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Apr 14, 2009

Regional centre for cancer drug therapy @ CBE

Sri Ramakrishna Institute of Oncology and Research (SRIOR) will now serve as a regional centre in western Tamil Nadu for pharmaceutical major Novartis’ free drug project for poor patients suffering from chronic myeloid leukaemia.

Patients with this type of blood cancer need to take Glivec, a drug developed by Novartis, every day. A patient will have to spend Rs.1.5 lakh a month on the drug that has to be taken life-long, Director of the cancer institute P. Guhan told presspersons here on Monday. Through the Max Foundation in India, Novartis was providing the drug free of cost to poor patients as part of its corporate-social responsibility.

A 32-year-old woman from the city was the first patient to receive the drug from Managing Trustee of S.N.R. Sons Charities R. Venkatesulu.The SRIOR, a part of the Sri Ramakrishna Hospital, was the third centre in the State after the Adyar Cancer Institute and the Christian Medical College Hospital in Vellalore to provide the free drug.

More than 10 other centres such as the Tata Memorial Cancer Centre in Mumbai, the Regional Cancer Centre in Thiruvananthapuram and Kidwai Cancer Centre in Bangalore were also part of this project called G-PAP (Glivec-Patient Assistance Programme). More than 15,000 patients had benefited so far through these centres, Dr. Guhan said.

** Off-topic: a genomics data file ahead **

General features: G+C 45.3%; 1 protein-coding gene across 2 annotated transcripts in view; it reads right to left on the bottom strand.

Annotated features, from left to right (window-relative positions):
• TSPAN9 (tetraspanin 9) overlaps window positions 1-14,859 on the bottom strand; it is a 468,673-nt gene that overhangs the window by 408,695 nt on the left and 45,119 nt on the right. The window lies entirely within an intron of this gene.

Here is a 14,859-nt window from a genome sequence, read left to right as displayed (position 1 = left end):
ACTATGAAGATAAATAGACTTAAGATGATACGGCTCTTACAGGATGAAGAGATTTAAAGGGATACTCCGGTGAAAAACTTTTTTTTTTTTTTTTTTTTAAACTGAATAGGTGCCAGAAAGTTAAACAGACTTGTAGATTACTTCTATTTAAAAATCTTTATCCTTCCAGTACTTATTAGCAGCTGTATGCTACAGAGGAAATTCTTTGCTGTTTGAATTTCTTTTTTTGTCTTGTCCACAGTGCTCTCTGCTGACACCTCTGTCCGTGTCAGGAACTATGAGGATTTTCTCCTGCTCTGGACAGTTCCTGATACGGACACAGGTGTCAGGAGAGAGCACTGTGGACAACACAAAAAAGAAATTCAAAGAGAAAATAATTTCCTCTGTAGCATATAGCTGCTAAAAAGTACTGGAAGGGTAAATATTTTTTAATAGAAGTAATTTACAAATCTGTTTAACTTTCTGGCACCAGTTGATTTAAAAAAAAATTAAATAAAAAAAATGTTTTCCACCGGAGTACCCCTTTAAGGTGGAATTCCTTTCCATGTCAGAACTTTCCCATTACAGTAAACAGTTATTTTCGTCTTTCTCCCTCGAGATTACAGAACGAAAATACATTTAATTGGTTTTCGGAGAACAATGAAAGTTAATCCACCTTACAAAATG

The disease was marked by a huge excess of white blood cells produced in the bone marrow because of a defective chromosome called Philadelphia Chromosome. At least 14 per cent of the blood cancer patients suffered from this type and they died in five to seven years since the disease struck them.The drug specifically targeted the Philadelphia Chromosome present in the bone marrow and blood in order to rid the patient of the disease. The drug could be used to treat gastro intestinal stromal tumour, even after it spread to the liver or lung, Dr. Guhan said.

The regional centre could choose patients after verifying their income and apply to the foundation online for free drugs. A regional centre in Coimbatore would help patients avoid the cost of travel to centres in Chennai, Thiruvananthapuram and Bangalore, Dr. Guhan said.

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